# Finding Transfer Function, Poles, Zeros of an RC Circuit

I'm trying to brush up on some electronics theory and am working through this PDF.

At the bottom of page F-6 there is a problem, F.1, that I am currently trying to solve. The circuit is as follows:

simulate this circuit – Schematic created using CircuitLab

In order to find the transfer function, $$T(s) = \frac{Vo(s)}{Vi(s)}$$

I first obtained the following equivalent circuit:

simulate this circuit

where $$V'i = \frac{Vi*C1}{C1+C2}$$

From this I get the transfer function using the Laplace transform: $$T(s) = \frac{s}{s + \frac{1}{R(C1 + C2)}}$$

At this point I'm not entirely sure if I have done everything correctly so I would like some verification. If this is not correct then please let me know so that I can edit the question showing my math. This should help us narrow down to where the mistake is. I just don't want to post all of the math unless I absolutely need to.

The second part of the question asks if this is a single time constant circuit, which I expect it is because the circuit can be reduced to a single capacitor and a single resistor. The type would be high-pass.

The third part of the question says that for the element values shown, find the poles and zeros. It is clear from the transfer function that there is a zero at s = 0 rad/sec and a pole at $$\frac{1}{R(C1+C2)} = \frac{1}{100k*2*(0.5*10^{-6})} = 10$$ rad/sec.

Are these answers all correct, and are they complete? Have I missed something? I have not done this for some time so I am in dire need of a refresher course.

EDIT:

The last part of the problem asks to sketch the magnitude and phase response Bode plots. I am having some trouble with this part. I have the following for the magnitude:

where plot A is the final gain. Did I do this part correctly? As for the phase, I'm not even sure where to begin. I have that $$Φ = -tan^{-1}(\frac{w}{10})$$ and I believe that the s = 0 term starts us off at +90°, so that would give us a straight line on the plot of degrees vs. rad/sec. I don't know where to go from there. Some assistance on this part would be appreciated. What is the next step (to plot the phase of the pole)? I know the phase would drop but where the drop begins/ends I do not know.

I am happy to provide further clarification wherever necessary.

• Looks good to me. The time constant is t = R*(C1+C2) because when we are looking from resistor point of view into the capacitors, we see two capacitors in parallel. – G36 Feb 19 '17 at 19:33
• Exactly, that's what I was thinking – DerStrom8 Feb 19 '17 at 19:39
• But if I was the pedantic person I will point out that the pole should be negative. – G36 Feb 19 '17 at 19:47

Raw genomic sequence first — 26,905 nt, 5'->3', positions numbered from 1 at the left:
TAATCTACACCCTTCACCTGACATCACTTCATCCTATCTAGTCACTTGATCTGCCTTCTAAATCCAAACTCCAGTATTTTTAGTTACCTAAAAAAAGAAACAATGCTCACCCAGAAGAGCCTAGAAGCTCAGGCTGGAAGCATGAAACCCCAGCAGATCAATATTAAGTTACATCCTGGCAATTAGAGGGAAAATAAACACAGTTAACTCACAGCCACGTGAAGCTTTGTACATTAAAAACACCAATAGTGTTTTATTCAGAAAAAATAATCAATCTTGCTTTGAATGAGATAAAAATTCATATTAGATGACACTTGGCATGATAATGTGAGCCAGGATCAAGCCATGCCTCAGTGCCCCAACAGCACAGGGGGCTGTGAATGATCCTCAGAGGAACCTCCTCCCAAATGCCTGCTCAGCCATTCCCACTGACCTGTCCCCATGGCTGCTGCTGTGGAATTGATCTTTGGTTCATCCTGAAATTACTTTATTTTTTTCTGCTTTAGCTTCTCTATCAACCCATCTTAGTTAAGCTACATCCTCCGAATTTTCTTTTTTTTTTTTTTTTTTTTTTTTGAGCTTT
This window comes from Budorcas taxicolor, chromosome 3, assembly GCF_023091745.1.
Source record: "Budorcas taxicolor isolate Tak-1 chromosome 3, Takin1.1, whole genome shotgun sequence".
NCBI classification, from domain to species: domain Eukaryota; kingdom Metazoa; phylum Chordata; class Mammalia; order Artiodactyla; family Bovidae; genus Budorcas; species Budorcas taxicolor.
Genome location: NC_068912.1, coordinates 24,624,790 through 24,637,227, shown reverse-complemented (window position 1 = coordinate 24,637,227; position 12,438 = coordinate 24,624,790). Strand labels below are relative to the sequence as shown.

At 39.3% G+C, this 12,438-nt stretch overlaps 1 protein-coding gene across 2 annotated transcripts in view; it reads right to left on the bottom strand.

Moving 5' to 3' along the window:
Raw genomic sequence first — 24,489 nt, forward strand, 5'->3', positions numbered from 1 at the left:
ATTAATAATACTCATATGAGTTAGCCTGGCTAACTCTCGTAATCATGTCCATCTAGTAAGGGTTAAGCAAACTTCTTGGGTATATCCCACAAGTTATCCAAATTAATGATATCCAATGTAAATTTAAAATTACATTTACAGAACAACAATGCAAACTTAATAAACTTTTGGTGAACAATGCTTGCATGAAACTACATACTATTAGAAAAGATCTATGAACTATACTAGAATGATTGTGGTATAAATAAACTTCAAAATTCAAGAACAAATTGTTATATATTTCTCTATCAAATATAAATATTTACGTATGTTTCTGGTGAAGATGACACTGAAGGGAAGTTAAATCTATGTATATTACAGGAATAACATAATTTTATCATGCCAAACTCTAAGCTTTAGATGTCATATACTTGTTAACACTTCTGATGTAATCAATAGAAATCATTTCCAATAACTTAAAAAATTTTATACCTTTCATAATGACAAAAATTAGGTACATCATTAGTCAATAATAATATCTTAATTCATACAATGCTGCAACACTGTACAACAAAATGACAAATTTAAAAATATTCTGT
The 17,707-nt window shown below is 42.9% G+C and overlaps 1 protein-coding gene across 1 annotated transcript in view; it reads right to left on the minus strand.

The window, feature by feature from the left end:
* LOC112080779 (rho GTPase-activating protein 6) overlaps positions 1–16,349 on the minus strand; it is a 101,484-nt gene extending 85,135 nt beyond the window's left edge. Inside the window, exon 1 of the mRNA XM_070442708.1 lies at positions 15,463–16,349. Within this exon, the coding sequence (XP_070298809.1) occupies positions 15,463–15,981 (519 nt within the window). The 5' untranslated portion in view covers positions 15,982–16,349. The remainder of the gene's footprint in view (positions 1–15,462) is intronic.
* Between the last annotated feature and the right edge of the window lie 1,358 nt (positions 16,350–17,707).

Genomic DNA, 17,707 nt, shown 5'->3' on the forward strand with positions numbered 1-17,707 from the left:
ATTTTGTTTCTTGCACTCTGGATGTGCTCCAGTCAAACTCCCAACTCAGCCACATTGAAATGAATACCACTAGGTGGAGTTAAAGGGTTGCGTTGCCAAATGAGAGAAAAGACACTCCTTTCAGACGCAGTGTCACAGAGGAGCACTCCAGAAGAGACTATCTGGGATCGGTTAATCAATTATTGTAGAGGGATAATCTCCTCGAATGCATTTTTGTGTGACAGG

• I was wondering about that, the actual root would be s = -10, but I guess I don't know how you can have a negative frequency. Never did that before. – DerStrom8 Feb 19 '17 at 19:55
• In the s-plane, we can have a negative frequency. – G36 Feb 19 '17 at 20:00

Using impedances (forgive the lack of standard forms along the way) and going long-hand from scratch, I get:

\begin{align*} \frac{V_O}{V_I}&= \frac{R\:\vert\vert\: C_2}{C_1+R\:\vert\vert\: C_2}\\\\ &=\frac{\frac{R}{1+s R C_2}}{\frac{1}{s C_1}+\frac{R}{1+s R C_2}}\\\\&=\frac{\frac{R}{1+s R C_2}}{\frac{1+s R C_2}{s C_1 \left(1+s R C_2\right)}+\frac{s R C_1}{s C_1 \left(1+s R C_2\right)}}\\\\ &=\frac{\frac{R}{1+s R C_2}}{\frac{1+s R\cdot\left(C_1+C_2\right)}{s C_1 \left(1+s R C_2\right)}}=\frac{R}{1+s R C_2}\cdot\frac{s C_1 \left(1+s R C_2\right)}{1+s R\cdot\left(C_1+C_2\right)}\\\\&=\frac{s R C_1}{1+s R\cdot\left(C_1+C_2\right)}=\frac{\frac{s C_1}{C_1+C_2}}{s+\frac{1}{R\cdot\left(C_1+C_2\right)}}\\\\&=\left[\frac{s}{s+\frac{1}{R\cdot\left(C_1+C_2\right)}}\right]\cdot\left[\frac{C_1}{C_1+C_2}\right] \end{align*}

So I guess I agree with your results (in the first part.)

• Ah yes, thank you for posting the math. That is similar to what I did, though I think I did things in a slightly different order. I did drop the C1/(C1+C2) from the transfer function, however, and I think that was an error. I need to keep it as a multiplication of the "s" in the numerator because that will affect the Bode plot. There will be a constant of 0.5 multiplied by 's' which means a straight line at around -6dB. Is this correct? – DerStrom8 Feb 19 '17 at 21:20

A contribution: Regarding to the math, I believe the easiest way to get the transfer function $V_o(s)/V_i(s)$ is to apply the KCL to the top node:

You pole and zero are correct, but the transfer function should be T(s) = sRC/(s2RC+1). Rearranged, your transfer function would be T(s) = s2RC/(s2RC +1). You didn't show all your steps, so I can't see where you went wrong.

• If you divide by RC in the numerator and the denominator you end up with s/(s+1/2RC), or if the capacitors are different, s/(s+1/R(C1+C2)), which is what I have. You really want T(s) to be in the form s/(s+a) – DerStrom8 Feb 19 '17 at 19:54
• Intuitive, or slipshod analysis: at high frequency can the output equal the input, or should it be 1/2 the input? – stretch Feb 20 '17 at 1:15
• I don't see how your transfer function is any different. s2RC/(s2RC+1), at higher frequencies, the '+1' is swamped out and since the values for s, R, and C are the same in the numerator and the denominator, it approaches 1/1 (Vo~Vi) – DerStrom8 Feb 20 '17 at 2:24
• My expression has sRC rather than s2RC in the numerator. – stretch Feb 21 '17 at 18:44